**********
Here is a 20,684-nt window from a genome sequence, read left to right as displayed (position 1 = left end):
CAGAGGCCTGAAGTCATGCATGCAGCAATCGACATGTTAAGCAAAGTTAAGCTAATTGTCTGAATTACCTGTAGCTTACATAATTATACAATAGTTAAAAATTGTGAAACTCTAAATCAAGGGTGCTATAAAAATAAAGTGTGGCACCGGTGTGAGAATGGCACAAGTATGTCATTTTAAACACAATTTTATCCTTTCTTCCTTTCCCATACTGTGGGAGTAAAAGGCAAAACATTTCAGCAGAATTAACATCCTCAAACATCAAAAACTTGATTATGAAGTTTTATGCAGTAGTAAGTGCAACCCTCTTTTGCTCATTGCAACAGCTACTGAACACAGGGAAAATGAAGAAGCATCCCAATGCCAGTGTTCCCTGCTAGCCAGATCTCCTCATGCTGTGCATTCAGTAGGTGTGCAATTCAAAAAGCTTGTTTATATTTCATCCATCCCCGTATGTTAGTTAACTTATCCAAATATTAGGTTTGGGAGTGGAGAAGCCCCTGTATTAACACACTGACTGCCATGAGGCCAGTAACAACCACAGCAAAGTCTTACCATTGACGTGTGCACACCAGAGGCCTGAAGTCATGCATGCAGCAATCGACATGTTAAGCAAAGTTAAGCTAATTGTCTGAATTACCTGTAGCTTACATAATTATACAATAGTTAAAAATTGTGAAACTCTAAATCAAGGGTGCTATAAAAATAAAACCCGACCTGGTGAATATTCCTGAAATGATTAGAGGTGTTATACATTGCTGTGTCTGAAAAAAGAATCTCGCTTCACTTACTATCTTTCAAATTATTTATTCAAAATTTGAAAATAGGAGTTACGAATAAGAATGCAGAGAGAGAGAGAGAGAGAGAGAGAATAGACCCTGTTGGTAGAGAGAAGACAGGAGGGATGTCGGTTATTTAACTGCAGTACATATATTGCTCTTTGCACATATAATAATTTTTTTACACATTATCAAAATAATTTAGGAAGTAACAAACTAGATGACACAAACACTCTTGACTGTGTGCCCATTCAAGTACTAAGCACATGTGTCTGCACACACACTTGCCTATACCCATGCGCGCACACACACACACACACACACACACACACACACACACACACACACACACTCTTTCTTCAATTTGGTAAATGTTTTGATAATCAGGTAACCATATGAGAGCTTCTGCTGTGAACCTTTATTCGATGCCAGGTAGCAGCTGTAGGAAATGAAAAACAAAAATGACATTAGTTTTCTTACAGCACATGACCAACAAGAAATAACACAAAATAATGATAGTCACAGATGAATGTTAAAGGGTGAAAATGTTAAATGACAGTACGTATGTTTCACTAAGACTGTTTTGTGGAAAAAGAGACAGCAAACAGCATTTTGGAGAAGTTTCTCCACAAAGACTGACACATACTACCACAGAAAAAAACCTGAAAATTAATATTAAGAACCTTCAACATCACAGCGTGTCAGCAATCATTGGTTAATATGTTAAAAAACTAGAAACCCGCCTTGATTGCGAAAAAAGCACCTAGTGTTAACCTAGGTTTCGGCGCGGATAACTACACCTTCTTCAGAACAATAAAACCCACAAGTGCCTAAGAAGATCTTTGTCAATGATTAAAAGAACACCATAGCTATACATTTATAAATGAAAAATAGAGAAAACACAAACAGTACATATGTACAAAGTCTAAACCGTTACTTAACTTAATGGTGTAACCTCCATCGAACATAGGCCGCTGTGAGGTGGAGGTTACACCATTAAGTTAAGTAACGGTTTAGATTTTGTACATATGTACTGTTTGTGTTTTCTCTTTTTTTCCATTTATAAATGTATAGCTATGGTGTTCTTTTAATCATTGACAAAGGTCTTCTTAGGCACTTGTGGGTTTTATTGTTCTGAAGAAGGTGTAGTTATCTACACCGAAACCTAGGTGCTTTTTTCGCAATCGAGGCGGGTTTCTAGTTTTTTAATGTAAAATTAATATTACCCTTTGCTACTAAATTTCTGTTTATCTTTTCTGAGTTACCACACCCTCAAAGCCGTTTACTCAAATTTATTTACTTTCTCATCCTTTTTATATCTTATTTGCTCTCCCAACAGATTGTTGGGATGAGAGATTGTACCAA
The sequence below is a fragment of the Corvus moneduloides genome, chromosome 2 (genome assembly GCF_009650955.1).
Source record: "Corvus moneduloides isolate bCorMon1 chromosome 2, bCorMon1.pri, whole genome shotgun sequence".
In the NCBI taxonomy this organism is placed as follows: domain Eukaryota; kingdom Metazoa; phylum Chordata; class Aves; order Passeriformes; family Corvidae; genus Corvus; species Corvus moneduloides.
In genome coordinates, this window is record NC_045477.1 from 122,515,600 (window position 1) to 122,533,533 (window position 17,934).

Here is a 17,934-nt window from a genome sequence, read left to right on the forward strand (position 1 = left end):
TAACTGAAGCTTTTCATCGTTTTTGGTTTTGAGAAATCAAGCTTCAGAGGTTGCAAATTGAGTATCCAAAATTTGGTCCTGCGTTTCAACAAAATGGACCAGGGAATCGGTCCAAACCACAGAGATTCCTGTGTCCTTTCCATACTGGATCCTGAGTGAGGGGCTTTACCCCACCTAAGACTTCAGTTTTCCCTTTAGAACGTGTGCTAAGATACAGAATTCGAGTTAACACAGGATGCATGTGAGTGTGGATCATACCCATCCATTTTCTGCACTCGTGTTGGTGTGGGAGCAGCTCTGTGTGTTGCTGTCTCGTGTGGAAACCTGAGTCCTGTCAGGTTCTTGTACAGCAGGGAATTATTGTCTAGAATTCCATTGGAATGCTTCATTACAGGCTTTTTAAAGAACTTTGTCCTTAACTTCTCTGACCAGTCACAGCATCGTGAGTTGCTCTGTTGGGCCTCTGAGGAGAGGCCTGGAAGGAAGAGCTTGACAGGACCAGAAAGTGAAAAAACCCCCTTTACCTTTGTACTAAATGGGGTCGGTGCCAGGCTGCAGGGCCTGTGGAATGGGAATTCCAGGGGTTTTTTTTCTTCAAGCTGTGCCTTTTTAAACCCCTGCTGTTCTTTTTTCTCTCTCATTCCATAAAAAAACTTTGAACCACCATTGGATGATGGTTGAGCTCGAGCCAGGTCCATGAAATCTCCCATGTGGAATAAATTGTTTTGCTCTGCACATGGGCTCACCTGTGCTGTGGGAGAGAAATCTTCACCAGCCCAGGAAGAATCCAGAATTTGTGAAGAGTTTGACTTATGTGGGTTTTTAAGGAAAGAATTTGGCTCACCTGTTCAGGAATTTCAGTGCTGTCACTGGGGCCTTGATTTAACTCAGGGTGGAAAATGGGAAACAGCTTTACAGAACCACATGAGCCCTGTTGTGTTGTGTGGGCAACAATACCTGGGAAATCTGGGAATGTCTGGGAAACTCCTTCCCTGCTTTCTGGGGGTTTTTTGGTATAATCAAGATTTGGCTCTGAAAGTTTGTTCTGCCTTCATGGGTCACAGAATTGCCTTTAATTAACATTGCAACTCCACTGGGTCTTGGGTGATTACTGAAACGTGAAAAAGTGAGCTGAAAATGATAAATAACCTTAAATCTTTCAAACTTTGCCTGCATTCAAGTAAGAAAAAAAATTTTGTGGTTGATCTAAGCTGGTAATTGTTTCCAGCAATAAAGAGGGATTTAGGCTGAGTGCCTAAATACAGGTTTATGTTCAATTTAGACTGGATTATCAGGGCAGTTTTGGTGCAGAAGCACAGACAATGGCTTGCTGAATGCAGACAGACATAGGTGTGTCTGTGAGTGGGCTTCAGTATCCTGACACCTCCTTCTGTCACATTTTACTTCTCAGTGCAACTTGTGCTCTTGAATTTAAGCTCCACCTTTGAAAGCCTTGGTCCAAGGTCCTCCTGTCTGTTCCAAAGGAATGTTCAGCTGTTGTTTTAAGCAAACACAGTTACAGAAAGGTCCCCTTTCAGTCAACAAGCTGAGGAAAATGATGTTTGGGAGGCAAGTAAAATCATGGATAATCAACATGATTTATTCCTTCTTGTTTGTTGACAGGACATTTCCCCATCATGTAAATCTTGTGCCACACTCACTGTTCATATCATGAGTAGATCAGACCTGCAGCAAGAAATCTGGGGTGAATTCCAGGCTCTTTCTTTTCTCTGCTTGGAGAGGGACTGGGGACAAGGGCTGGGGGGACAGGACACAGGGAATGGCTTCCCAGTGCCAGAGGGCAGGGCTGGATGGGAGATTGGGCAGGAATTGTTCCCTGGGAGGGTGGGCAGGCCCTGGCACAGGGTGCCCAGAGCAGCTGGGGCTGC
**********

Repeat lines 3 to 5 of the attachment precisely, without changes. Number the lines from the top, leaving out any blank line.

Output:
The sequence below is a fragment of the Corvus moneduloides genome, chromosome 2 (genome assembly GCF_009650955.1).
Source record: "Corvus moneduloides isolate bCorMon1 chromosome 2, bCorMon1.pri, whole genome shotgun sequence".
In the NCBI taxonomy this organism is placed as follows: domain Eukaryota; kingdom Metazoa; phylum Chordata; class Aves; order Passeriformes; family Corvidae; genus Corvus; species Corvus moneduloides.